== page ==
Thank you Rev-A-Shelf for reminding me that “golden” old friendships can provide the most welcome surprises.
Just a side note: Rev-A-Shelf chose to be one of the sponsors for the kick-off event at KBIS this year. It was a wonderful evening made even more so by spending it with old friends.
—Roberta Kravette, AKBD, LEED AP ID+C
I feel like I should apologize. Two weeks have passed since my return from the thrilling LivingKitchen show in Cologne. In my defense, a week’s absence has meant a week’s worth of email to read and respond to, and there’s nothing like a move (from the eighth floor to the 15th) to add a little spice to the task of putting out an issue.
Nevertheless, I wanted to jot down a few words about the show and share a few images I took while there.
First, wow. And on so many levels. Although this was not my first European show, I was still impressed by the booths, many of which showcased their wares with dramatically black walls, strategic lighting and a variety of artistically chosen and placed accessories.
Equally impressive was the amount of traffic in the three halls. The final tally, according to a post-show report, was 138,000 visitors in total for both LivingKitchen and imm Cologne, which is equal to a 38 percent increase over last year’s event. This, along with the sheer energy in the air, seems noteworthy, given this was LivingKitchen’s debut. After all, aren’t we in the midst of a global economic downturn?
And then there were the products. Yes, the cabinetry was sleek, contemporary and gorgeous, tending toward neutrals—black, white and taupe—and warm, unabashedly textured woods in natural, honey-toned finishes. If not textured, the wooden doors boasted dramatic graining oriented horizontally or vertically.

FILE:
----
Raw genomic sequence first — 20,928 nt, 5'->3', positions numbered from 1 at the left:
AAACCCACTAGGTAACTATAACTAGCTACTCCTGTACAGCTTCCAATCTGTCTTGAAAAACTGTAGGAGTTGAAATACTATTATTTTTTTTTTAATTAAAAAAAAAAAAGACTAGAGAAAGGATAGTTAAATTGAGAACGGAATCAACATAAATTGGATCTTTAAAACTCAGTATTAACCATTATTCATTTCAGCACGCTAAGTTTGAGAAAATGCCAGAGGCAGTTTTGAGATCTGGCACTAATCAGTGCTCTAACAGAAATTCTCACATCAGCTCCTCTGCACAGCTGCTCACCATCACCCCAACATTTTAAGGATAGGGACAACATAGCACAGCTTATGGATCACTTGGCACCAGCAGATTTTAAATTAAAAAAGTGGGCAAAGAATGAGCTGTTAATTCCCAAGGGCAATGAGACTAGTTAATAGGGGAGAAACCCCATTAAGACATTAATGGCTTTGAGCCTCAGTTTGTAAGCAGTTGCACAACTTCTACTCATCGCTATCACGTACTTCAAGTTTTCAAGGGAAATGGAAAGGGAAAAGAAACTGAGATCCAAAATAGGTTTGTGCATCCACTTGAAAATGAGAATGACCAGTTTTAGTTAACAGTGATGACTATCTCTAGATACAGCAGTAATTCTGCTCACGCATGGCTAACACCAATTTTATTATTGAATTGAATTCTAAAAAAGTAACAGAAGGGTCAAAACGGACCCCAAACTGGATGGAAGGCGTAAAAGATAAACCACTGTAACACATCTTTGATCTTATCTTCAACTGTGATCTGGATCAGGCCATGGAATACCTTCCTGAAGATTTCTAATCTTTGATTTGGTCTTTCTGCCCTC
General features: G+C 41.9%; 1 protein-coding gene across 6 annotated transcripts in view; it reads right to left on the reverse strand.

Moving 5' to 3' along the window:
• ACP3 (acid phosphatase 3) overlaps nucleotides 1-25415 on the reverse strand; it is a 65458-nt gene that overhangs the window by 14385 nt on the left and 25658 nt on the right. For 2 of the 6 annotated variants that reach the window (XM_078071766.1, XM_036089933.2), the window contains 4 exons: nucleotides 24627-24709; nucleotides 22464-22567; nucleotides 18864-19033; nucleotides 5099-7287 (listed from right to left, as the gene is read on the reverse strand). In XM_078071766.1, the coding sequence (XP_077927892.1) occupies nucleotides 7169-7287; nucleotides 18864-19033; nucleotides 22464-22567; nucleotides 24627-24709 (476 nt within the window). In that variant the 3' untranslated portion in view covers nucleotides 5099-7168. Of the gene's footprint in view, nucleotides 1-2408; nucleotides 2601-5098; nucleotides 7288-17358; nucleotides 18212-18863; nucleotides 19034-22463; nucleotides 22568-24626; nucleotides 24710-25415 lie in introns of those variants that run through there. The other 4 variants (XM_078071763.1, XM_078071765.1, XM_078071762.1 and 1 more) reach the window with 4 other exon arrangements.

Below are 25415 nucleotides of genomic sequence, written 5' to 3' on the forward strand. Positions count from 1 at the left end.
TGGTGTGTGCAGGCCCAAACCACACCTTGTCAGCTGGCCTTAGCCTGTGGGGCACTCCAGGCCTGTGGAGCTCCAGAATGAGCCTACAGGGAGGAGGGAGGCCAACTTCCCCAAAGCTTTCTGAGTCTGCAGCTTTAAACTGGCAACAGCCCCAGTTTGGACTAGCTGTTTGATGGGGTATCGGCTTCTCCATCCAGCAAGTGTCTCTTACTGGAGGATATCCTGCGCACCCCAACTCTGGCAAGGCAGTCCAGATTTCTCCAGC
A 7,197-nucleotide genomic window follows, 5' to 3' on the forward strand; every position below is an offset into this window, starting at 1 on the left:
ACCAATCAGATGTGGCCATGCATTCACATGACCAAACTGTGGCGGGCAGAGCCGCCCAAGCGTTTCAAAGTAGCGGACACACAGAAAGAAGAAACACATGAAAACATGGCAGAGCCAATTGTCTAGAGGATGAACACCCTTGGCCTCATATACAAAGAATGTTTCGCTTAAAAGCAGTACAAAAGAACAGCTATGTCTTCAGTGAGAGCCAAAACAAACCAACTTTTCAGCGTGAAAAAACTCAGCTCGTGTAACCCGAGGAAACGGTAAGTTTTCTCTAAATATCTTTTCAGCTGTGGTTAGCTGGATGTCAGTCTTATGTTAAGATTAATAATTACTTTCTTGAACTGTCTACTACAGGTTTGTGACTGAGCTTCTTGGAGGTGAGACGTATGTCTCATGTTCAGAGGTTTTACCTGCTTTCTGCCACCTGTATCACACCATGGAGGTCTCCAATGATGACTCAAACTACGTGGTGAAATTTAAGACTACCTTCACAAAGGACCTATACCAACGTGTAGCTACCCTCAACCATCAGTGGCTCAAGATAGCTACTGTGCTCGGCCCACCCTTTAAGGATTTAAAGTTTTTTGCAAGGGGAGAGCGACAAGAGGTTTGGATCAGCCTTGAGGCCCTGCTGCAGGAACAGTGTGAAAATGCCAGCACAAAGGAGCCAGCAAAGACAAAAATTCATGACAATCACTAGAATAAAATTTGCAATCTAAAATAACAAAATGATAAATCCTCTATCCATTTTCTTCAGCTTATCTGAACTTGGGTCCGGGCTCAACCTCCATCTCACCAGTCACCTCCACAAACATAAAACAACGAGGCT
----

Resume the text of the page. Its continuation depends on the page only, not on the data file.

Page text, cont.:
Finally, I don’t know if it was just me, but I couldn’t help noticing the wide array of ventilation products on the show floor. Naturally, these included retractable downdraft systems, wall and island ventilation hoods, as well as air recirculation units. What made many of them memorable, however, were their striking forms and finishes.
In the meantime, here are some additional images I snapped.
From Blanco, a retractable faucet (whose name escapes me right now):
I snapped a great many more photos but unfortunately I’m not the greatest photographer, especially when surrounded by crowds. I’ll see if any more are up to snuff once I finish the issue.
Industrial designer Job Buenazedacruz has created an innovative toy kitchen called the “Una,” which gives visually impaired children the ability to experience kitchen play.
Children learn by mimicking adults. The Una gives small children the ability to play freely. As a designer I am most impressed with the thoughtful design. The Una allows children to cook, wash and store items with ease.
The induction cooktop has bumpons marking the burner areas. When turned on, the elements glow for the sighted children and cooking sounds come from the speaker. In a real-world kitchen, the bumpons from 3M are added in the field to the induction hobs and raised letters, or Braille symbols are added near the controls.
Another one of my favorite features in this play kitchen is the motion-activated faucet. Instead of activating water, the speaker plays water sounds when motion is detected. In today’s kitchen, these motion-activated faucets are preferred because they provide consistent temperatures and reduce the spread of germs and bacteria since they do not need to be touched.
The Una kitchen also features an oven which plays a ticking sound and dings when the food is ready. The bottom of the oven is removable and converts into a grill that a wheelchair-bound child can play with at a table. Other features include open shelves for storage, a secret compartment and a magnetic chalkboard.
I think this is a brilliant toy. It is imaginative and is inspirational in all the functionality and fun a real kitchen should be. My only criticism is the power cord. If a rechargeable battery can’t be used then the Una toy kitchen should be positioned over a floor outlet.